Paris, 31st of May 2022
Electrification in the automotive industry has certainly not stopped short of the everyday workhorses – those vehicles that fleets use to deliver goods, conduct repairs, carry passengers, and service our networks.
Light commercial vehicles are the backbone of our industries. And they are rapidly going electric.
As logistics and delivery vehicles make up such a disproportionate amount of the vehicles in cities, lowering the carbon footprint of vans is very important to urban planners.
Equally, companies across many industries are keen to electrify van fleets, especially as they pursue carbon reduction targets. It’s almost impossible to reach net zero, and a company’s CSR targets, without addressing the emissions of vans.
It’s a question of simple economics: low-emission zones, low-noise zones, and congestion-charging zones have increased the cost of driving into some of Europe’s cities. With their higher uptime, electric vans are often more economical to run than their conventional counterparts.
Fleet managers across Europe have been longing for alternatives to diesel and petrol vans for over a decade. Early iterations of electric vans included start-up manufacturers, Modec and Smith Electric Vehicles, which launched in 2007. Even Major manufacturers have seen the potential for over a decade: Ford unveiled their electric van in 2010.
With the diversity of use-cases that vans are confronted with however the lack of range made product planning difficult for manufacturers, however. Some vans might drive 50 kilometers one day, and 350 another.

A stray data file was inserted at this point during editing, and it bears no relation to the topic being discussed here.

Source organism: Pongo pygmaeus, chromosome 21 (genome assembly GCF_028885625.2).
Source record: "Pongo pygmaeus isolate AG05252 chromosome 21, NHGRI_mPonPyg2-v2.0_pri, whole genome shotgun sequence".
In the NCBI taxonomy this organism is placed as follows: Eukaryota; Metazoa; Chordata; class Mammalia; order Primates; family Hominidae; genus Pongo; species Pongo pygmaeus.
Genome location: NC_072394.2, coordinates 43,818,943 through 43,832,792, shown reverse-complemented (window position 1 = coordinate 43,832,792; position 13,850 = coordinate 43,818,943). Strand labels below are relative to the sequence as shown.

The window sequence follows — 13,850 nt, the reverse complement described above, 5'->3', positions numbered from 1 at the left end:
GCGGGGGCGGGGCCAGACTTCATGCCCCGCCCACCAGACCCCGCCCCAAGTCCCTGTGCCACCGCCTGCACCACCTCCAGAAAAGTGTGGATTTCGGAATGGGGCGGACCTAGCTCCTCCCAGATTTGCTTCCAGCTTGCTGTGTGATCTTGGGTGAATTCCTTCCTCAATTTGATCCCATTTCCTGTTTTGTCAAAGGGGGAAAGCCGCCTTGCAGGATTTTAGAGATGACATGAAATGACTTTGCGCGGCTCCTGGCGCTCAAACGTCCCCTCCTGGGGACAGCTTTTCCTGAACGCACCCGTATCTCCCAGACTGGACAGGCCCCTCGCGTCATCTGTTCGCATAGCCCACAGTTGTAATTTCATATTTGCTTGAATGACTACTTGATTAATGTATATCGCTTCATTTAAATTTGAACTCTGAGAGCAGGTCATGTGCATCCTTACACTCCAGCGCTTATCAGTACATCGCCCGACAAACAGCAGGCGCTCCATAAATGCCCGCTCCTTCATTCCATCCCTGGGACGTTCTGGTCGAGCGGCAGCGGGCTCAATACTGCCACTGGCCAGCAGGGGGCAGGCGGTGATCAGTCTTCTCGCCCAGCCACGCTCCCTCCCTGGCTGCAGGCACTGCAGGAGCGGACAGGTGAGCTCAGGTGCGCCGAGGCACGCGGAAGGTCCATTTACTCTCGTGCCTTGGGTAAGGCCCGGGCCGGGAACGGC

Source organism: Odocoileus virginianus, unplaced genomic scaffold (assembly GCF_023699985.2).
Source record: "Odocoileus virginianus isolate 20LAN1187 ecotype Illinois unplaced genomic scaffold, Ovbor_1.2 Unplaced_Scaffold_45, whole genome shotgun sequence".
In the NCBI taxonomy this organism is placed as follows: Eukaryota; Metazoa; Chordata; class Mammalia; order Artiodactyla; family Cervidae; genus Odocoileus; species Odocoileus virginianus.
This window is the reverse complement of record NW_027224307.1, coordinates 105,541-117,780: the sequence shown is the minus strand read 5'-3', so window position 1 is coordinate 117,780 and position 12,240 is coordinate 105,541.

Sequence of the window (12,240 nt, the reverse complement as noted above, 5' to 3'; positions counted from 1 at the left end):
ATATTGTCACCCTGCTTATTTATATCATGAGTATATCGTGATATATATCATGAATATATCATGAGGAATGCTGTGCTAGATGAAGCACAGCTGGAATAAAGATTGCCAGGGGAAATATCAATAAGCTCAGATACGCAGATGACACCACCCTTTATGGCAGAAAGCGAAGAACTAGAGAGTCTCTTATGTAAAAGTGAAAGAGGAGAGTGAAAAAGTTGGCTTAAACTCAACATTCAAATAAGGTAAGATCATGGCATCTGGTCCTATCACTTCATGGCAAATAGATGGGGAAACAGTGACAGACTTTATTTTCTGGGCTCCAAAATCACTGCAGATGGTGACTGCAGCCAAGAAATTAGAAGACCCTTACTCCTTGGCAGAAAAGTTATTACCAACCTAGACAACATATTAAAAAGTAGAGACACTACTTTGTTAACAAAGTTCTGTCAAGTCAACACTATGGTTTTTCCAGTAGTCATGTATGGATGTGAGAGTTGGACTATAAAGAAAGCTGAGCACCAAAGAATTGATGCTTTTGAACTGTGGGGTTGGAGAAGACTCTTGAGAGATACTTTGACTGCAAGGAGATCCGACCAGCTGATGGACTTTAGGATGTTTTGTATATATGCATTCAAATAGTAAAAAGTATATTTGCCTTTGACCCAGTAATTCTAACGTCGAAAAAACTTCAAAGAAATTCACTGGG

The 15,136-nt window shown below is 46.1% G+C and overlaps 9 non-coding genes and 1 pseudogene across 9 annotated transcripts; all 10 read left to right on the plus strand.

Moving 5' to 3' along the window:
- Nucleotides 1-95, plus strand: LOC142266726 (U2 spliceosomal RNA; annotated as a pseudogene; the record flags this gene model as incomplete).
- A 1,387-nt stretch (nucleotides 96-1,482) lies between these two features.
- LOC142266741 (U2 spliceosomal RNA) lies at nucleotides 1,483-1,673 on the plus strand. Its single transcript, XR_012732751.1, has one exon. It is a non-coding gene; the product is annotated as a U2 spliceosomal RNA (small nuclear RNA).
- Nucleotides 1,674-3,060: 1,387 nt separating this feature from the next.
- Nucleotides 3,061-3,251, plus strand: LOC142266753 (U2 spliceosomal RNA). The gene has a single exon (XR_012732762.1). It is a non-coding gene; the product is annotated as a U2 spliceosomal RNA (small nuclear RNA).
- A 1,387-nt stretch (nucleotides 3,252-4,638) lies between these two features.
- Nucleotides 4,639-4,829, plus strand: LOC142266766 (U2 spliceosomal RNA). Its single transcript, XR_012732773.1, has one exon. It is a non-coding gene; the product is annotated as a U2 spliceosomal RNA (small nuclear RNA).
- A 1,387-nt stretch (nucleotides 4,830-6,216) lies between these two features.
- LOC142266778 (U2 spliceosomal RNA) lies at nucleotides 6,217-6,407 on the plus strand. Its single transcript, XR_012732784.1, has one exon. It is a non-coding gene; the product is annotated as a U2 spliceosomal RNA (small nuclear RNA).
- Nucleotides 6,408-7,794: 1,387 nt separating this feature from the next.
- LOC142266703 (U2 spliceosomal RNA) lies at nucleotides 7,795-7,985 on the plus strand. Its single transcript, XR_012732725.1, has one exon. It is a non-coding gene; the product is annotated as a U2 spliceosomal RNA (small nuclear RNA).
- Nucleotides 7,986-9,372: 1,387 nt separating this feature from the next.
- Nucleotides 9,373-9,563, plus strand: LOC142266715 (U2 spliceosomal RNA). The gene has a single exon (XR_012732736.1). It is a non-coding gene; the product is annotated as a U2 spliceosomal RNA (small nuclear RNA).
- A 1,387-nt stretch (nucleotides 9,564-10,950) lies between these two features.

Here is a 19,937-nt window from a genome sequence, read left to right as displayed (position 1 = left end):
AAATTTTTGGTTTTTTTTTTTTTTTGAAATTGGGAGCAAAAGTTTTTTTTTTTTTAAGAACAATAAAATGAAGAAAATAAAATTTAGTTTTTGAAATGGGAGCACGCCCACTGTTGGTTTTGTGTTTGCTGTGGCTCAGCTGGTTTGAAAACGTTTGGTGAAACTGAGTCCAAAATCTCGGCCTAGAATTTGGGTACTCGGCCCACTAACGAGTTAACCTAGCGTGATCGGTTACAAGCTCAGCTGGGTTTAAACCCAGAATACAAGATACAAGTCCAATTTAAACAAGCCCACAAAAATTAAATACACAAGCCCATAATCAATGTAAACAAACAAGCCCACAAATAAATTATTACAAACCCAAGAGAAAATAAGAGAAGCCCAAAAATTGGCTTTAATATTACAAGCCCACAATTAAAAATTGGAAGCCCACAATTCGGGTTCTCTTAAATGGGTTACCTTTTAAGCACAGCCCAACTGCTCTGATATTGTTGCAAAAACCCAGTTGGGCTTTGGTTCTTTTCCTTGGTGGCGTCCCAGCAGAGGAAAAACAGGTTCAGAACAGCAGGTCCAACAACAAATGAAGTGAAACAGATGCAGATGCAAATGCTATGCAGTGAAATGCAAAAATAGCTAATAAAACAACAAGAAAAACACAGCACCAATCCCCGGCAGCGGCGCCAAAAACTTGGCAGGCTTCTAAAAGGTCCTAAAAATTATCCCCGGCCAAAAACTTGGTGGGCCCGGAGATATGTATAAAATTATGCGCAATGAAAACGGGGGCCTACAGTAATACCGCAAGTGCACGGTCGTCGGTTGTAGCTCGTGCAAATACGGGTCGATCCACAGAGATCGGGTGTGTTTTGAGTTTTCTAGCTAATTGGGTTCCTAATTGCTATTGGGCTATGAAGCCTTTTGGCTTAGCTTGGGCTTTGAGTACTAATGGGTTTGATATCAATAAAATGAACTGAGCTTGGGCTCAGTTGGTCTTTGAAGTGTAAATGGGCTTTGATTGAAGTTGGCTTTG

On top of this, the weight of the batteries compromised payload, especially for users which transport heavy goods, such as spare parts, and are dependent on lightweighting their vehicles.
But where cost-efficiency and volume are more important than payload – urban logistics and service companies, for example – electric vans have proven to be ideal companions. With clearly defined routes, well managed daily range, and charging stations available at depots, many of these fleets have already moved to fully electric or hybrid vans.
What’s more, electric vans are generally perceived as more pleasant to drive by those whose opinion counts most: the drivers. And for technicians and delivery drivers, who spend 8-12 hours per day in their vehicles, comfort is important.
The types of fleets for whom fully-electric or hybrid vans are suitable, continues to increase. Today, all major manufacturers build fully-electric vans, with some manufacturing hybrid models too, and they are offered in multiple sizes. Whether it’s car-based microvans, or full-sized chassis conversions, fully-electric vans are now available with ranges of up to 360km according to the Worldwide Harmonized Light Vehicles Test Procedure (WLTP).
A next step in the development of light commercial vehicles is building custom-designed vehicles in microfactories. Just as some logistics companies have always ordered custom-built vehicles, ridehailing and public transport operators will be able to order electric vans, specific to their use-case, from companies like Arrival.
For some companies, however, the best alternative to a diesel or electric van might not be a van at all. Electric bicycles – and especially cargo bikes – have become regular sights across Europe.
They are not subject to low-emissions zone charging, are often able to use bicycle lanes, enable more direct routings in cities, and their capacity has increased considerably.
From dropping-off just a few packages, to the exchange and delivery of entire pallets, using short-range electric cargo tricycles can have a meaningful impact on a company’s carbon footprint.
Finally, just as the commercial sector will soon no longer rely on internal-combustion engines, just perhaps it may even need to redeploy drivers. We can see the rise of electric and autonomous deliveries across the continent.